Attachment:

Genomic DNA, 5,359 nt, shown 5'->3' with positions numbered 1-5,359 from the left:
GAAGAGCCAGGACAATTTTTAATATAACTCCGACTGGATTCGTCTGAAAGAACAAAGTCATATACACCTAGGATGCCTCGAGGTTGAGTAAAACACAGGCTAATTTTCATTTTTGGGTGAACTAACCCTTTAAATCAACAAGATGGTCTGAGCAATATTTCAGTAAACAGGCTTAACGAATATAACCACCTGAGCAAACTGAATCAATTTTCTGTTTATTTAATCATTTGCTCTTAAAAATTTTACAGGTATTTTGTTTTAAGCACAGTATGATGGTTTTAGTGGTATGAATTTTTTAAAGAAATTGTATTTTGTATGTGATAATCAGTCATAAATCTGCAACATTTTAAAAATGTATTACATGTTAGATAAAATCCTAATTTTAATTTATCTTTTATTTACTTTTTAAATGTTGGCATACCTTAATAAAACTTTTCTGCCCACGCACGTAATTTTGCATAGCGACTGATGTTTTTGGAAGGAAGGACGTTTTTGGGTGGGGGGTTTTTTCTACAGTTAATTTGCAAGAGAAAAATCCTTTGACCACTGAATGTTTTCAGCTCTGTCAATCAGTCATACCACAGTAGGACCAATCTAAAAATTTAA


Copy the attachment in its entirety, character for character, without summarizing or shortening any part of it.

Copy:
Genomic DNA, 5,359 nt, shown 5'->3' with positions numbered 1-5,359 from the left:
GAAGAGCCAGGACAATTTTTAATATAACTCCGACTGGATTCGTCTGAAAGAACAAAGTCATATACACCTAGGATGCCTCGAGGTTGAGTAAAACACAGGCTAATTTTCATTTTTGGGTGAACTAACCCTTTAAATCAACAAGATGGTCTGAGCAATATTTCAGTAAACAGGCTTAACGAATATAACCACCTGAGCAAACTGAATCAATTTTCTGTTTATTTAATCATTTGCTCTTAAAAATTTTACAGGTATTTTGTTTTAAGCACAGTATGATGGTTTTAGTGGTATGAATTTTTTAAAGAAATTGTATTTTGTATGTGATAATCAGTCATAAATCTGCAACATTTTAAAAATGTATTACATGTTAGATAAAATCCTAATTTTAATTTATCTTTTATTTACTTTTTAAATGTTGGCATACCTTAATAAAACTTTTCTGCCCACGCACGTAATTTTGCATAGCGACTGATGTTTTTGGAAGGAAGGACGTTTTTGGGTGGGGGGTTTTTTCTACAGTTAATTTGCAAGAGAAAAATCCTTTGACCACTGAATGTTTTCAGCTCTGTCAATCAGTCATACCACAGTAGGACCAATCTAAAAATTTAA